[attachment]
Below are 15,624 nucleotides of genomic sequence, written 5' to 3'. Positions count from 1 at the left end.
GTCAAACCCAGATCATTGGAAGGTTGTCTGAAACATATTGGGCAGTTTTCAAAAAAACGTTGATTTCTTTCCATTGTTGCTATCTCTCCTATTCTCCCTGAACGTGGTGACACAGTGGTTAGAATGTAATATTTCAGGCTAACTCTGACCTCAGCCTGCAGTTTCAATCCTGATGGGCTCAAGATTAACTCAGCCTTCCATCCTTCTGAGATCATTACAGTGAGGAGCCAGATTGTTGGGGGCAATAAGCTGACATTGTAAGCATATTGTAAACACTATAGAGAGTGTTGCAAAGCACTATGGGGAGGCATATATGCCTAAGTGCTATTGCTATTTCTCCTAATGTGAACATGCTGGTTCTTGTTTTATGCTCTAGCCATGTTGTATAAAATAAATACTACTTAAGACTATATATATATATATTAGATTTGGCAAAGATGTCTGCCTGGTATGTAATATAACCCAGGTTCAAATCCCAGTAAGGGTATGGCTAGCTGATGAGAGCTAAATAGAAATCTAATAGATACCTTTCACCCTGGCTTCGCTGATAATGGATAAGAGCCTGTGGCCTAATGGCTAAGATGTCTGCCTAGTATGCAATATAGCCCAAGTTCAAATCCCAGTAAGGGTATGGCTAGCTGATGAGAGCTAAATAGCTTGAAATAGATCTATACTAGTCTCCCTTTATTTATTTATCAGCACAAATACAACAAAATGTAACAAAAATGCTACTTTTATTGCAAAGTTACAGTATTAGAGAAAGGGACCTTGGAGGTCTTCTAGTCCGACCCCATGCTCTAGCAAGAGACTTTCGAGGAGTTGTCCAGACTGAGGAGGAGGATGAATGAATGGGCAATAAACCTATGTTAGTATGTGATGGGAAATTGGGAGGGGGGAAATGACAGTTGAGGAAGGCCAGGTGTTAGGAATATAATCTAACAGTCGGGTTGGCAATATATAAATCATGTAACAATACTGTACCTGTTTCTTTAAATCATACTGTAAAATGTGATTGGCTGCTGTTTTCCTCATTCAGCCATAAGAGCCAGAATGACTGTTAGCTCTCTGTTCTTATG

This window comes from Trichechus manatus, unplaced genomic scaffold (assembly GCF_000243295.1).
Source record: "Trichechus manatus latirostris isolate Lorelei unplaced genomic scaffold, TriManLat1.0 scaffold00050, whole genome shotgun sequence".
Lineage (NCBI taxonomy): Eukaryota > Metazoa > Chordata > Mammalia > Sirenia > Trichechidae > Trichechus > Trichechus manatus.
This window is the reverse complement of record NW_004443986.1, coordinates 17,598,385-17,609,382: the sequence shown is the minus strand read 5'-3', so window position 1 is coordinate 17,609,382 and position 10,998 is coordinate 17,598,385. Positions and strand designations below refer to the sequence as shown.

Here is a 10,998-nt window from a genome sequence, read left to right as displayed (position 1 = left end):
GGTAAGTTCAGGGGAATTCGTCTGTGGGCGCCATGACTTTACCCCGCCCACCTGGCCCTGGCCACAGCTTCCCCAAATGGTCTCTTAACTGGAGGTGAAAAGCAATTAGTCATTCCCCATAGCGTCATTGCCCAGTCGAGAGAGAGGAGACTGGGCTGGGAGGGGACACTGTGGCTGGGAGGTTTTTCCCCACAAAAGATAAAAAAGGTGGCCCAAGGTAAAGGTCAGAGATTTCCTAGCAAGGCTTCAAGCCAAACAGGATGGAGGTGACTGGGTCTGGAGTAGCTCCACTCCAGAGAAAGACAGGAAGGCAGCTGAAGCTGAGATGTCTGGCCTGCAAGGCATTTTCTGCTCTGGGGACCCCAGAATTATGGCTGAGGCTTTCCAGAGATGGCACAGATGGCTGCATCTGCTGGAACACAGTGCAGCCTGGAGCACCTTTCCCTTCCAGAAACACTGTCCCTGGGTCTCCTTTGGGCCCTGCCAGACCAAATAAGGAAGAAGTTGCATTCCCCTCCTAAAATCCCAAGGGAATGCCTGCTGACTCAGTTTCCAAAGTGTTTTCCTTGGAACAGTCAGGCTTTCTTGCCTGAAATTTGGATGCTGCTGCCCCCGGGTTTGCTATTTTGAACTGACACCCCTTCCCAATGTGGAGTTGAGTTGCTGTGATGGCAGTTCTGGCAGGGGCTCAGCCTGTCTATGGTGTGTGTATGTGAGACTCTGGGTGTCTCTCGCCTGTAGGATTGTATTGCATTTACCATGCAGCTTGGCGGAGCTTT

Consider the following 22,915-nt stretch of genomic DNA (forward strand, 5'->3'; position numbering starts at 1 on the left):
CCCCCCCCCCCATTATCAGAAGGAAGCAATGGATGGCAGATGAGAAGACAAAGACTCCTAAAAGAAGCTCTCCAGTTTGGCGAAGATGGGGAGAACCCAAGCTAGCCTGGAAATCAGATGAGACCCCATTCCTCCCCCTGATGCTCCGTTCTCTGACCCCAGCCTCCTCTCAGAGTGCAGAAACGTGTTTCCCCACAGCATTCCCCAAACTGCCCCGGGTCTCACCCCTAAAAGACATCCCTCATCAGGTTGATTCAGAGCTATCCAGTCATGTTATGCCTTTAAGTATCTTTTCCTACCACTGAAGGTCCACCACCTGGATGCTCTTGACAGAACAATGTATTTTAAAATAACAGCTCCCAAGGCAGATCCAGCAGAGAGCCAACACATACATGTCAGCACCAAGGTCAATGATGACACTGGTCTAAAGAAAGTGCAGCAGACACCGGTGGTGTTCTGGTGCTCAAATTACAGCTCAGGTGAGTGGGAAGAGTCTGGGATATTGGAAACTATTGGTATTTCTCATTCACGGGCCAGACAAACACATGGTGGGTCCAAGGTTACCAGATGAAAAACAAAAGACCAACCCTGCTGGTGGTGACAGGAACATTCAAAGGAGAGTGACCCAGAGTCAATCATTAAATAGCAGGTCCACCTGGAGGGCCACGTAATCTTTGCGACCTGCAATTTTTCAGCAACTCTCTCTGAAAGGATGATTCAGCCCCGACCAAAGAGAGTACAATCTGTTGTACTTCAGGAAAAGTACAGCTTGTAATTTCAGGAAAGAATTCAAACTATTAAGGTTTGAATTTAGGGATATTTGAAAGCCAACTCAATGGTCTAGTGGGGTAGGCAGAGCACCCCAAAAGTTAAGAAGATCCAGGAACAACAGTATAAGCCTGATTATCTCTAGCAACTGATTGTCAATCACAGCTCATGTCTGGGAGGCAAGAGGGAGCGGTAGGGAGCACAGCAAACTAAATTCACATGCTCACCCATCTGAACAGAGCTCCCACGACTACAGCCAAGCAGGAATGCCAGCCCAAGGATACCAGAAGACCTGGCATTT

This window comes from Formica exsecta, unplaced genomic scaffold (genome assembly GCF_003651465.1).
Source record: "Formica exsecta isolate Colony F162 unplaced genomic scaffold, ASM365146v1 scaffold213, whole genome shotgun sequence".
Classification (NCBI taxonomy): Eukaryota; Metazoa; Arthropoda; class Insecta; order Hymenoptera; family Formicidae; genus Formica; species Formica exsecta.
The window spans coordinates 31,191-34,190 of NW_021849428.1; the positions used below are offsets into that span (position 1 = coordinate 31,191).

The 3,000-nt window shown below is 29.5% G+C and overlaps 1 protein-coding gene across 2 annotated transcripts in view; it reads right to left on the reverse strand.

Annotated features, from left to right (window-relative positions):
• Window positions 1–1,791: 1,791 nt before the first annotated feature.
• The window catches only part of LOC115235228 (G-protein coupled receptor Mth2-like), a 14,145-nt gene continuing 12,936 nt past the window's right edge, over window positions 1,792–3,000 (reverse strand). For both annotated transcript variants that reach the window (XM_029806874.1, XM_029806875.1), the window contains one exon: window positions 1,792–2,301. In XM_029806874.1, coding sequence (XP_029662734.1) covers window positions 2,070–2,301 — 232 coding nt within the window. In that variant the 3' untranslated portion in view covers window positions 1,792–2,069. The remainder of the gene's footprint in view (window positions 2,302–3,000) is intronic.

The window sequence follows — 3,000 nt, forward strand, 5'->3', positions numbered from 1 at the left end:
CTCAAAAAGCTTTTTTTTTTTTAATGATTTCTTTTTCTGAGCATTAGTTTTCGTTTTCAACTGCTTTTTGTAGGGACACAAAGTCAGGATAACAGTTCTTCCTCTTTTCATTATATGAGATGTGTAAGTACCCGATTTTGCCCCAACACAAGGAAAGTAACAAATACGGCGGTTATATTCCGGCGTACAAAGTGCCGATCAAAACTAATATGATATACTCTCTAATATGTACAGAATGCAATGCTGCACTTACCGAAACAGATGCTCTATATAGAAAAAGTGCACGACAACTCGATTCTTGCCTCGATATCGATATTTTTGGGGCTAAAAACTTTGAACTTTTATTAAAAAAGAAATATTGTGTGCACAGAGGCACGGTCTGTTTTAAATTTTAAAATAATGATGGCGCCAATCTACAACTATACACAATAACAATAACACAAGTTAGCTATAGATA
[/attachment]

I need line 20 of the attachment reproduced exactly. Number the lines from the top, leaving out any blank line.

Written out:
CTCAAAAAGCTTTTTTTTTTTTAATGATTTCTTTTTCTGAGCATTAGTTTTCGTTTTCAACTGCTTTTTGTAGGGACACAAAGTCAGGATAACAGTTCTTCCTCTTTTCATTATATGAGATGTGTAAGTACCCGATTTTGCCCCAACACAAGGAAAGTAACAAATACGGCGGTTATATTCCGGCGTACAAAGTGCCGATCAAAACTAATATGATATACTCTCTAATATGTACAGAATGCAATGCTGCACTTACCGAAACAGATGCTCTATATAGAAAAAGTGCACGACAACTCGATTCTTGCCTCGATATCGATATTTTTGGGGCTAAAAACTTTGAACTTTTATTAAAAAAGAAATATTGTGTGCACAGAGGCACGGTCTGTTTTAAATTTTAAAATAATGATGGCGCCAATCTACAACTATACACAATAACAATAACACAAGTTAGCTATAGATA